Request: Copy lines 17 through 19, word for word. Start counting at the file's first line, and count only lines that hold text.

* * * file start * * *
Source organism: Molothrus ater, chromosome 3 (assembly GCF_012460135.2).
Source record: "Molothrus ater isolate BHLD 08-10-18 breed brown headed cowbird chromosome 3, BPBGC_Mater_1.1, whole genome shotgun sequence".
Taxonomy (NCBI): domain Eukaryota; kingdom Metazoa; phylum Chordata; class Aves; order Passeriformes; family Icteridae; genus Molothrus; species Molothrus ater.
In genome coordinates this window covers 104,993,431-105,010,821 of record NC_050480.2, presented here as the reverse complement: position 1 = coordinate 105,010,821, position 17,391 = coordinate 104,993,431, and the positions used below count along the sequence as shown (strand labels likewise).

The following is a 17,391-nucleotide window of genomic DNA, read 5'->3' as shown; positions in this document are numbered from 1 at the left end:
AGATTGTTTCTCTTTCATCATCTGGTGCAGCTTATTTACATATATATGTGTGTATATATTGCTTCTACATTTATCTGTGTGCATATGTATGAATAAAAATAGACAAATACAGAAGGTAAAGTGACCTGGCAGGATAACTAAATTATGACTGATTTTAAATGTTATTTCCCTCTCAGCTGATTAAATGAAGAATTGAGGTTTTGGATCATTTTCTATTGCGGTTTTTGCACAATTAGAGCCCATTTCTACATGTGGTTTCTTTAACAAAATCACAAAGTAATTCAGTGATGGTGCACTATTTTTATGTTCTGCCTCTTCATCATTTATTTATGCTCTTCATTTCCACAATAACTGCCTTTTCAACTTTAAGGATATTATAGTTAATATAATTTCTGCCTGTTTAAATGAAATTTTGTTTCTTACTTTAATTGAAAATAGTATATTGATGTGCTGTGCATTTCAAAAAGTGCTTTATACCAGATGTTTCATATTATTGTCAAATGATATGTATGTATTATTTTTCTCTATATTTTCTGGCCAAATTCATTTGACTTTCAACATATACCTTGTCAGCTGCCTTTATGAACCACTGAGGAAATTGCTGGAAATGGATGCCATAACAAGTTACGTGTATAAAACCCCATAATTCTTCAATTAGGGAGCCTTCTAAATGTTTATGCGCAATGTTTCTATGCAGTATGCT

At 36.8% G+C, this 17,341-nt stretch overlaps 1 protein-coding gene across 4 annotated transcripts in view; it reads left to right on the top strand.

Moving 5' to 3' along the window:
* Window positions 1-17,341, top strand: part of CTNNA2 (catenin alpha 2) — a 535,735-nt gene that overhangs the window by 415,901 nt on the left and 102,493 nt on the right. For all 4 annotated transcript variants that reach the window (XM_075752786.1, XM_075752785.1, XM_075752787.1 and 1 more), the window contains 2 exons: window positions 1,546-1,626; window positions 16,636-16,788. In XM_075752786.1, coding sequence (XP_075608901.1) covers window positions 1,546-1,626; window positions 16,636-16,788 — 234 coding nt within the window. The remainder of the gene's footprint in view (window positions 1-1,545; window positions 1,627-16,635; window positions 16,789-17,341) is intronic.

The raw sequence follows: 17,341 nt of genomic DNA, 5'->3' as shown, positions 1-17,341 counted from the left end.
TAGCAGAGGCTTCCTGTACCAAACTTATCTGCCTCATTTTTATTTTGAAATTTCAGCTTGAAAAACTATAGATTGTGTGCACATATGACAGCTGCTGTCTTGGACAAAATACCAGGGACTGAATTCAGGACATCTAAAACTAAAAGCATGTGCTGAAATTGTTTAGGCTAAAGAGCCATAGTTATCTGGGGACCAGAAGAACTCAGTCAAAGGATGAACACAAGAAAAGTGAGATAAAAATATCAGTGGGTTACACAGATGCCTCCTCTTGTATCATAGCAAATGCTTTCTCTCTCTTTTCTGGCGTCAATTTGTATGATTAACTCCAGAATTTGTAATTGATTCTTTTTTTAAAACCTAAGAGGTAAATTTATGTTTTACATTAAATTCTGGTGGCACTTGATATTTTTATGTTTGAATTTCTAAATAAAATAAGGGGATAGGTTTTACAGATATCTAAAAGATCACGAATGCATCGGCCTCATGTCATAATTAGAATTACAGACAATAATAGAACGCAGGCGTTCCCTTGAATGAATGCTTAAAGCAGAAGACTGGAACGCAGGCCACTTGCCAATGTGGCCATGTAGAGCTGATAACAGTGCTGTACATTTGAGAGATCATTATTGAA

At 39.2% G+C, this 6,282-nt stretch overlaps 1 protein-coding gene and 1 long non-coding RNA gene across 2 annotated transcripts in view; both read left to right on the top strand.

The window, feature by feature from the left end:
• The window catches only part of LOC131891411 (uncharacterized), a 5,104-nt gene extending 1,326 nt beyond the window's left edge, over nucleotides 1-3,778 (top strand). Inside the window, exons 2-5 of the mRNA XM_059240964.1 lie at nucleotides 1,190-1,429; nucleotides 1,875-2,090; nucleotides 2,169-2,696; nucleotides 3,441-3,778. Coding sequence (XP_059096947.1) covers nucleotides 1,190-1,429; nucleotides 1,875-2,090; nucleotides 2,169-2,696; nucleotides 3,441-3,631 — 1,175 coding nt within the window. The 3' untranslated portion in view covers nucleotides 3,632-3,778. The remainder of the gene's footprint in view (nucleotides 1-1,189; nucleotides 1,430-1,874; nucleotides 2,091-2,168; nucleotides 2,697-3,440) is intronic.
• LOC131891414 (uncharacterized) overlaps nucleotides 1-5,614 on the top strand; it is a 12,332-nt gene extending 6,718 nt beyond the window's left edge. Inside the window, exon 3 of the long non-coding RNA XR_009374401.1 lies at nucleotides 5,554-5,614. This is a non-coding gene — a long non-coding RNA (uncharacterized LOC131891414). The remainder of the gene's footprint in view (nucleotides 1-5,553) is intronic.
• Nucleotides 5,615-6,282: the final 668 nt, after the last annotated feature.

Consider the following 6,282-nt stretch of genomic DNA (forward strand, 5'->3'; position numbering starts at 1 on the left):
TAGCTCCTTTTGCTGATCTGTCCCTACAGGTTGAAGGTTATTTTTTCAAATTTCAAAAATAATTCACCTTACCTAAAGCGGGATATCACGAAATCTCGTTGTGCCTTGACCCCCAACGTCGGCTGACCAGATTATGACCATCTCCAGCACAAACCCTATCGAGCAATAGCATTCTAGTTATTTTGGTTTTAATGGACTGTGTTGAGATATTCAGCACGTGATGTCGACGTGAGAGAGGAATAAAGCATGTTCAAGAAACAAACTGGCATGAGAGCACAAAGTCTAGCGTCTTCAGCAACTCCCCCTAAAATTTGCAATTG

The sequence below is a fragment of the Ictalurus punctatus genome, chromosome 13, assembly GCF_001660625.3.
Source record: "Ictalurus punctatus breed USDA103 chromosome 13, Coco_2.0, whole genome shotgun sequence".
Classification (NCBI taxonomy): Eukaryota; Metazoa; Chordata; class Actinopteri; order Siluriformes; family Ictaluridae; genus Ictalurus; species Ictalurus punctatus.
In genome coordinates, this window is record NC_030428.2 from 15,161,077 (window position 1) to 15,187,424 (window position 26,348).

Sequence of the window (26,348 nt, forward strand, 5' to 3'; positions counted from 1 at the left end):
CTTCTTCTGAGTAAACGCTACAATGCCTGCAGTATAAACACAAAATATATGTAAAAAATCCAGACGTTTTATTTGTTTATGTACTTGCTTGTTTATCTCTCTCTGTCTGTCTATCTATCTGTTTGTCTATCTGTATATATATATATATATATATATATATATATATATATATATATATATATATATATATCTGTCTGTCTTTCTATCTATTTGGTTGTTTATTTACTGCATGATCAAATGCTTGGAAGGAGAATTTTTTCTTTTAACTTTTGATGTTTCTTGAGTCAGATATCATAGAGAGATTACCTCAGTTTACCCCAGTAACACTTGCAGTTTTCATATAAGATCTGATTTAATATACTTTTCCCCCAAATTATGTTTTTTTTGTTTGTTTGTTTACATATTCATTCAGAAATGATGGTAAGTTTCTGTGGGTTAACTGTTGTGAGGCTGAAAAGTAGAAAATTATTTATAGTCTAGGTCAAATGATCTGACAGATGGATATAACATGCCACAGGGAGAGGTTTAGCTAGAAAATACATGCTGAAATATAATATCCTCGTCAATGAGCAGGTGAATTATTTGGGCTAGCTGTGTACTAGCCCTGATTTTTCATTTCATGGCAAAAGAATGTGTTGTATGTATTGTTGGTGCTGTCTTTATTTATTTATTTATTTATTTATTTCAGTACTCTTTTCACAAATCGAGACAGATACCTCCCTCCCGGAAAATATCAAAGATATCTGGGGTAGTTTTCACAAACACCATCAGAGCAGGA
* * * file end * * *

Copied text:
Consider the following 6,282-nt stretch of genomic DNA (forward strand, 5'->3'; position numbering starts at 1 on the left):
TAGCTCCTTTTGCTGATCTGTCCCTACAGGTTGAAGGTTATTTTTTCAAATTTCAAAAATAATTCACCTTACCTAAAGCGGGATATCACGAAATCTCGTTGTGCCTTGACCCCCAACGTCGGCTGACCAGATTATGACCATCTCCAGCACAAACCCTATCGAGCAATAGCATTCTAGTTATTTTGGTTTTAATGGACTGTGTTGAGATATTCAGCACGTGATGTCGACGTGAGAGAGGAATAAAGCATGTTCAAGAAACAAACTGGCATGAGAGCACAAAGTCTAGCGTCTTCAGCAACTCCCCCTAAAATTTGCAATTG

The sequence below is a fragment of the Ictalurus punctatus genome, chromosome 13, assembly GCF_001660625.3.